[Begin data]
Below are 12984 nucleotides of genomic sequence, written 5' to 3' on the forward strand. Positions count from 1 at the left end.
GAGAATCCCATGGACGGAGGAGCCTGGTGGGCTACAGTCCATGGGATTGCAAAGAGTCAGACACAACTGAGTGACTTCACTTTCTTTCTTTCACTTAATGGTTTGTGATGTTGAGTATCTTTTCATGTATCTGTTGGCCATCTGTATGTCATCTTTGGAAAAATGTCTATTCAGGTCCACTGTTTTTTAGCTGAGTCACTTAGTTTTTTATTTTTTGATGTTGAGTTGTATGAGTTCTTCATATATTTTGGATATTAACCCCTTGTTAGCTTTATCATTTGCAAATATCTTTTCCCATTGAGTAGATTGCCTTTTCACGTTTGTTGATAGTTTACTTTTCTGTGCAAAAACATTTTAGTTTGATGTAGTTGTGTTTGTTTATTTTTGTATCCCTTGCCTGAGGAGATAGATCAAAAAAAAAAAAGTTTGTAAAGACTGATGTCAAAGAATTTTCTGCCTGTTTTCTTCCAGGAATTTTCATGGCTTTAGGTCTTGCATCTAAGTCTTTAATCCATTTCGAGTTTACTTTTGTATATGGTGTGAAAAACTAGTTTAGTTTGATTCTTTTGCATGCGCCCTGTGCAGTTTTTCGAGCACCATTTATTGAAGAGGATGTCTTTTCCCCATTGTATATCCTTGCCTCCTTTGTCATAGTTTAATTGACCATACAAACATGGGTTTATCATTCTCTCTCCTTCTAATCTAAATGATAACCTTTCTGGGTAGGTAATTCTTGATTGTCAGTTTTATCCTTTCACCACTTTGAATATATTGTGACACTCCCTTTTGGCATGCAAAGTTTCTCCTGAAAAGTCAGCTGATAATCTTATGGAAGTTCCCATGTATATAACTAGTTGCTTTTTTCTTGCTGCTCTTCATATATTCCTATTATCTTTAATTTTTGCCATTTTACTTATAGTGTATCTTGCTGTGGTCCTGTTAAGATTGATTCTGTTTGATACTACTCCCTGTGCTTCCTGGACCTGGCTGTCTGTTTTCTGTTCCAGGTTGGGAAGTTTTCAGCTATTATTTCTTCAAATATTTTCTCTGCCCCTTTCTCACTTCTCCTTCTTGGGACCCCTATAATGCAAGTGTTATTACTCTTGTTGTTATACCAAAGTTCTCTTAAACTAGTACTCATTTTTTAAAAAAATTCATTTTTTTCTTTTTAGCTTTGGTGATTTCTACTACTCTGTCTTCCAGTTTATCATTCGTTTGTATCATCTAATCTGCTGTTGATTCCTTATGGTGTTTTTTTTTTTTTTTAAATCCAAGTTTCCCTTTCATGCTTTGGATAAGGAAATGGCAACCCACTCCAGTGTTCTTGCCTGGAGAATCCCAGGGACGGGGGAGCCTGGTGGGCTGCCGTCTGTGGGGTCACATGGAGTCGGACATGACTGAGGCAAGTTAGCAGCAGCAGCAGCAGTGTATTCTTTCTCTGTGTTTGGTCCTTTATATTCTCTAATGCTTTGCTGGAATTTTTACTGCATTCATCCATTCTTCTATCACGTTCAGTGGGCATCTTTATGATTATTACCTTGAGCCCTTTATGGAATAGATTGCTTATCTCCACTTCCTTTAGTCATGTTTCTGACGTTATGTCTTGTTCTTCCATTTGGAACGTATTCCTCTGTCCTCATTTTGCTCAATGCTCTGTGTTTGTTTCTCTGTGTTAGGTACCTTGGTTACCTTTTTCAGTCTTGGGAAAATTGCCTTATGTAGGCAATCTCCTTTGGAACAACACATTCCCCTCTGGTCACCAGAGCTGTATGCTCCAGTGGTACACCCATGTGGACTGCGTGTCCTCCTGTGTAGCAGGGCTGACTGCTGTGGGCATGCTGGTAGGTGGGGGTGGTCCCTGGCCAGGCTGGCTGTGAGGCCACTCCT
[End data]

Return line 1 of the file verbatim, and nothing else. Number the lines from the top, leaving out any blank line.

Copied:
Below are 12984 nucleotides of genomic sequence, written 5' to 3' on the forward strand. Positions count from 1 at the left end.